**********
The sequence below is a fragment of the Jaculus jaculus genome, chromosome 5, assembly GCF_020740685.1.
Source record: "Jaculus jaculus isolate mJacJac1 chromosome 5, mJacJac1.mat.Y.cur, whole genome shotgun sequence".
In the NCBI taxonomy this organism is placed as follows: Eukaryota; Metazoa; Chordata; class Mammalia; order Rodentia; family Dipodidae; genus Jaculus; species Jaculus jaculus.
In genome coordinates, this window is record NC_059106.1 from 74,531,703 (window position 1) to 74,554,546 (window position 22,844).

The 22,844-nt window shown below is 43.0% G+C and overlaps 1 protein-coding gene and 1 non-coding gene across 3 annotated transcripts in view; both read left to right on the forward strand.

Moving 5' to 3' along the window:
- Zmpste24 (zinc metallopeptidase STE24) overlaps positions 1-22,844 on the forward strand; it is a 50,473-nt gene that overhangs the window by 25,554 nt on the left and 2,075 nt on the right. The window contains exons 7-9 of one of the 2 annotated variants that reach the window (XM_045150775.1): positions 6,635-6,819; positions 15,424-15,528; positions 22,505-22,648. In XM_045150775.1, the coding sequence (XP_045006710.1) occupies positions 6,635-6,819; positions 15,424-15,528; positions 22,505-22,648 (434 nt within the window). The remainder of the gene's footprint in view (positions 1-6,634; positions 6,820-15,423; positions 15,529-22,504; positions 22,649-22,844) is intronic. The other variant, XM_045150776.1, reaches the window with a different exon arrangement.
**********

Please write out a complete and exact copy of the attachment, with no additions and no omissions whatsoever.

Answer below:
The sequence below is a fragment of the Jaculus jaculus genome, chromosome 5, assembly GCF_020740685.1.
Source record: "Jaculus jaculus isolate mJacJac1 chromosome 5, mJacJac1.mat.Y.cur, whole genome shotgun sequence".
In the NCBI taxonomy this organism is placed as follows: Eukaryota; Metazoa; Chordata; class Mammalia; order Rodentia; family Dipodidae; genus Jaculus; species Jaculus jaculus.
In genome coordinates, this window is record NC_059106.1 from 74,531,703 (window position 1) to 74,554,546 (window position 22,844).

The 22,844-nt window shown below is 43.0% G+C and overlaps 1 protein-coding gene and 1 non-coding gene across 3 annotated transcripts in view; both read left to right on the forward strand.

Moving 5' to 3' along the window:
- Zmpste24 (zinc metallopeptidase STE24) overlaps positions 1-22,844 on the forward strand; it is a 50,473-nt gene that overhangs the window by 25,554 nt on the left and 2,075 nt on the right. The window contains exons 7-9 of one of the 2 annotated variants that reach the window (XM_045150775.1): positions 6,635-6,819; positions 15,424-15,528; positions 22,505-22,648. In XM_045150775.1, the coding sequence (XP_045006710.1) occupies positions 6,635-6,819; positions 15,424-15,528; positions 22,505-22,648 (434 nt within the window). The remainder of the gene's footprint in view (positions 1-6,634; positions 6,820-15,423; positions 15,529-22,504; positions 22,649-22,844) is intronic. The other variant, XM_045150776.1, reaches the window with a different exon arrangement.